“From there, I inserted myself into existing networks and developed my own connections with diverse people interested in different parts of the cannabis industry,” McCracken said. “I stick with it because cannabis law is a fascinating new practice area that is constantly developing within the executive, legislative, and judicial branches of government. Plus, my clients are a pleasure to work with and the best in the business.”
McCracken has become a leader on the appeals, compliance, and commencement front for many operators. She said a unique part of working in this industry is the people who are applying years of legacy experience in an industry that becomes more conventional by the day.
Her advice for those navigating the application and resulting appeals process? Watch the discovery litigation closely.
How the appeals circuit for applicants became one of the most exciting part of the industry for watchdogs is a nod to the intricacies of compliant operations – but Welsh reminds watchdogs that while it is fascinating to see such high application and appeals numbers, it is important to keep perspective of the big picture.
“In spite of the large number of appeals that have been filed, not all of them are meritorious,” Welsh said. “In addition, litigation can be uncertain, unpredictable, and expensive. I think it’s important for all appellants to make an honest assessment of their claims and make fully informed decisions on behalf of your company.
Over the next 6 to 12 months, the license dust will begin to settle as struggling operations fail and new ones start up. Meanwhile, most appeals will fall off and more licenses will be awarded to fill the constitutional minimum of licenses for each type. Already several new licenses have been awarded, while several more settlements are going through negotiations.
“For the first 12 months of the appeals, DHSS openly expressed absolutely no interest in settlement,” Walter said. “But more recently, DHSS’s general counsel’s office, and the outside counsel representing DHSS in the appeals, had indicated that DHSS is warming to the possibility of settling strong appeals, particularly if the appellant has multiple appeals it is willing to dismiss in exchange for a relatively small number of licenses. As cases finally begin to move to hearings, DHSS will look for opportunities to resolve strong appeals to mitigate the total number of licenses that end up being issued. But I suspect that DHSS will continue to decline any interest in settling appeals it views as substantively weak, irrespective of the number of appeals that appellant has.”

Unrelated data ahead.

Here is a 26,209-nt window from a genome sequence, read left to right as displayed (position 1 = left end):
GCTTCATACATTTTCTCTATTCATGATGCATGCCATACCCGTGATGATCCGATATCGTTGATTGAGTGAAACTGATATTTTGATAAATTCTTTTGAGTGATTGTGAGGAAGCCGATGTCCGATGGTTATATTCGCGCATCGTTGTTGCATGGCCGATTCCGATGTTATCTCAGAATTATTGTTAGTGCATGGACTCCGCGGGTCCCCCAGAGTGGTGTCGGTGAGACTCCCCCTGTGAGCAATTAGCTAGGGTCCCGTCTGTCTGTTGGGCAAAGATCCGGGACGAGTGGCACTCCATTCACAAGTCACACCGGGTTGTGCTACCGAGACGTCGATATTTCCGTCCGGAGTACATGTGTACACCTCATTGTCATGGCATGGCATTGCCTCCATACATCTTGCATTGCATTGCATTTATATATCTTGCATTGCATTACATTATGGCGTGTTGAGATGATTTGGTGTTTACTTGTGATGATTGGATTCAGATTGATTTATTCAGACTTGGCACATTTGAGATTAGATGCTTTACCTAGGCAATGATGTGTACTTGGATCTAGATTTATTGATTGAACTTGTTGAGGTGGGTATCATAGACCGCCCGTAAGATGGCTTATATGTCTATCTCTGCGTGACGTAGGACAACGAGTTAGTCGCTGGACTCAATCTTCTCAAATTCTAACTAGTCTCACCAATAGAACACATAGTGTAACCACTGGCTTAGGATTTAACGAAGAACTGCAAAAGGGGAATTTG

The pandemic resulted in a variety of unexpected challenges for operators, whether it be construction materials or logistics issues or even contractor shortages.
One in particular sticks out to Walter.
“I have heard many stories about the challenges of hiring well-qualified employees with relevant experience,” Walter said. “This is not especially surprising, given that this is an entirely new industry and how many facility licenses were issued. Many licensees were fortunate to be able to “lure home” former Missourians who had been gaining invaluable experience working in other states’ legal marijuana industries. Unfortunately, while I love Missouri, it is not quite as attractive of a destination as other legal states like Colorado, California, and Michigan, so persuading people with no connection to the state to move here has proven fairly challenging. This problem will resolve itself as the licensees’ knowledgeable employees educate everyone else on industry best practices.”
As state operations go from application to reality, the new focus shifts from commencement stress to ongoing operational compliance.
Welsh said one piece of advice he would give operators is to “develop a strong compliance department, properly support it, and allow compliance to be your north star for all company decision-making – at all levels.”
From seed to sale, compliance support is a focus to ensure operators are within the realms of state law and rules. Though rules are rigid for operators, they are not creatively stifling.
“Operators and regulators are both learning how cannabis will move in Missouri from seed to its medicinal impact on each patient,” McCracken said. “Talk through compliance issues with your team, professional allies, and friendly DHSS rep. I have yet to find anyone in DHSS who is not willing to work through an ingenious business idea that weaves between regulations with a licensee who is earnest about maintaining compliance. If you do come across that person, politely persist.”
Welsh said every day presents a brand new set of challenges for Missouri operators.
“The ability to remain calm, cool, and collected during turbulent times is a valuable quality,” Welsh said.